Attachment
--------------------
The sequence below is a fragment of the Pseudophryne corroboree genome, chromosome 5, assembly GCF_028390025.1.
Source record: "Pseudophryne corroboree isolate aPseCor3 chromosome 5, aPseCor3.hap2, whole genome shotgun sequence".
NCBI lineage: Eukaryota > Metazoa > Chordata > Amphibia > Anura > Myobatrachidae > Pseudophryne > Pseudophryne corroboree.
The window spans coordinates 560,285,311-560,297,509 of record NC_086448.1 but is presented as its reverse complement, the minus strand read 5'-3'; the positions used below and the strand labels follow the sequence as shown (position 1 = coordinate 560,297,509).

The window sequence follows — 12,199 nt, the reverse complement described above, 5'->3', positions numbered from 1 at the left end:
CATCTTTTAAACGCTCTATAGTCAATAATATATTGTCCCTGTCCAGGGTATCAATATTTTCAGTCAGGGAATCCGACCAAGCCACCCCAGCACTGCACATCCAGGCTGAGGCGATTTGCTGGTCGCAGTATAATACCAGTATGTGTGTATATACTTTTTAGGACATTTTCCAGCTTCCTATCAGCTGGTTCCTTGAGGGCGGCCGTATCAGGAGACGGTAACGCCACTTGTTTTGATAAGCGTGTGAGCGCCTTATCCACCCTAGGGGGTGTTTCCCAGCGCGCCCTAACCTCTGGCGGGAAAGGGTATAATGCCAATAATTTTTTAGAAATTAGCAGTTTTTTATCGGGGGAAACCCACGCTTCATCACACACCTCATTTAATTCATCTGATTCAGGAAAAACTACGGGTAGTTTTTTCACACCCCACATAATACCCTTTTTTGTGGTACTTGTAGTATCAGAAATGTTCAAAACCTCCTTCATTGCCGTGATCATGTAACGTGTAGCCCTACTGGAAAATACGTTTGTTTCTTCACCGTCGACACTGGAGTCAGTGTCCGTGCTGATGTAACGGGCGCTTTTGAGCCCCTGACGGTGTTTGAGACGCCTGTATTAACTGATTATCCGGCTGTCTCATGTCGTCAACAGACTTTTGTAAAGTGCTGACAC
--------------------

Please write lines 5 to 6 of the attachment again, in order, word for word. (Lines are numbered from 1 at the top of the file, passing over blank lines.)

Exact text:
The window sequence follows — 12,199 nt, the reverse complement described above, 5'->3', positions numbered from 1 at the left end:
CATCTTTTAAACGCTCTATAGTCAATAATATATTGTCCCTGTCCAGGGTATCAATATTTTCAGTCAGGGAATCCGACCAAGCCACCCCAGCACTGCACATCCAGGCTGAGGCGATTTGCTGGTCGCAGTATAATACCAGTATGTGTGTATATACTTTTTAGGACATTTTCCAGCTTCCTATCAGCTGGTTCCTTGAGGGCGGCCGTATCAGGAGACGGTAACGCCACTTGTTTTGATAAGCGTGTGAGCGCCTTATCCACCCTAGGGGGTGTTTCCCAGCGCGCCCTAACCTCTGGCGGGAAAGGGTATAATGCCAATAATTTTTTAGAAATTAGCAGTTTTTTATCGGGGGAAACCCACGCTTCATCACACACCTCATTTAATTCATCTGATTCAGGAAAAACTACGGGTAGTTTTTTCACACCCCACATAATACCCTTTTTTGTGGTACTTGTAGTATCAGAAATGTTCAAAACCTCCTTCATTGCCGTGATCATGTAACGTGTAGCCCTACTGGAAAATACGTTTGTTTCTTCACCGTCGACACTGGAGTCAGTGTCCGTGCTGATGTAACGGGCGCTTTTGAGCCCCTGACGGTGTTTGAGACGCCTGTATTAACTGATTATCCGGCTGTCTCATGTCGTCAACAGACTTTTGTAAAGTGCTGACAC